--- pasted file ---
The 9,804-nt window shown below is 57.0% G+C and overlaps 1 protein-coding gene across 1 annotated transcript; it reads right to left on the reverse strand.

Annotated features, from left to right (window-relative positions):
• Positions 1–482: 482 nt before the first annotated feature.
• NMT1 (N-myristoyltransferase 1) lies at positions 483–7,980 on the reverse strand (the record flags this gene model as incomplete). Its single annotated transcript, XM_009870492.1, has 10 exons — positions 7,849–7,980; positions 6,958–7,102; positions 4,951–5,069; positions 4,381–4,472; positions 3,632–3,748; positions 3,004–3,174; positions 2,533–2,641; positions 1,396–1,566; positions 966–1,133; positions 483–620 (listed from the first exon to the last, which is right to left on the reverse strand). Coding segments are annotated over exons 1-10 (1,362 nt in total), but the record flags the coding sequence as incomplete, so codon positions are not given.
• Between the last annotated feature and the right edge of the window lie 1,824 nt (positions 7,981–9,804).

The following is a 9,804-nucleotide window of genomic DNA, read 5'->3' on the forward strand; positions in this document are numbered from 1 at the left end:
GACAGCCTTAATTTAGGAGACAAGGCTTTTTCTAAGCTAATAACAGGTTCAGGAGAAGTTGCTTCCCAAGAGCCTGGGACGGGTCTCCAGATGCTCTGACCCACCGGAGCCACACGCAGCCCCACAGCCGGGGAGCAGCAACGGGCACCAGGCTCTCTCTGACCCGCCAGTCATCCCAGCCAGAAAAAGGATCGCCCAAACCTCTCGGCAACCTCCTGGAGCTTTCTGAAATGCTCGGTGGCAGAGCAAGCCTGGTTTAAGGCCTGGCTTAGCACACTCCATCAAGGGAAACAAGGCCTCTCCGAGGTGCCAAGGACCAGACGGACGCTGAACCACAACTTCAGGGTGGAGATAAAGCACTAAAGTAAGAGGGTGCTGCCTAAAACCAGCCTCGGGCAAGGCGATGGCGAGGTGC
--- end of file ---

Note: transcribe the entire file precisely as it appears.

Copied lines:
The 9,804-nt window shown below is 57.0% G+C and overlaps 1 protein-coding gene across 1 annotated transcript; it reads right to left on the reverse strand.

Annotated features, from left to right (window-relative positions):
• Positions 1–482: 482 nt before the first annotated feature.
• NMT1 (N-myristoyltransferase 1) lies at positions 483–7,980 on the reverse strand (the record flags this gene model as incomplete). Its single annotated transcript, XM_009870492.1, has 10 exons — positions 7,849–7,980; positions 6,958–7,102; positions 4,951–5,069; positions 4,381–4,472; positions 3,632–3,748; positions 3,004–3,174; positions 2,533–2,641; positions 1,396–1,566; positions 966–1,133; positions 483–620 (listed from the first exon to the last, which is right to left on the reverse strand). Coding segments are annotated over exons 1-10 (1,362 nt in total), but the record flags the coding sequence as incomplete, so codon positions are not given.
• Between the last annotated feature and the right edge of the window lie 1,824 nt (positions 7,981–9,804).

The following is a 9,804-nucleotide window of genomic DNA, read 5'->3' on the forward strand; positions in this document are numbered from 1 at the left end:
GACAGCCTTAATTTAGGAGACAAGGCTTTTTCTAAGCTAATAACAGGTTCAGGAGAAGTTGCTTCCCAAGAGCCTGGGACGGGTCTCCAGATGCTCTGACCCACCGGAGCCACACGCAGCCCCACAGCCGGGGAGCAGCAACGGGCACCAGGCTCTCTCTGACCCGCCAGTCATCCCAGCCAGAAAAAGGATCGCCCAAACCTCTCGGCAACCTCCTGGAGCTTTCTGAAATGCTCGGTGGCAGAGCAAGCCTGGTTTAAGGCCTGGCTTAGCACACTCCATCAAGGGAAACAAGGCCTCTCCGAGGTGCCAAGGACCAGACGGACGCTGAACCACAACTTCAGGGTGGAGATAAAGCACTAAAGTAAGAGGGTGCTGCCTAAAACCAGCCTCGGGCAAGGCGATGGCGAGGTGC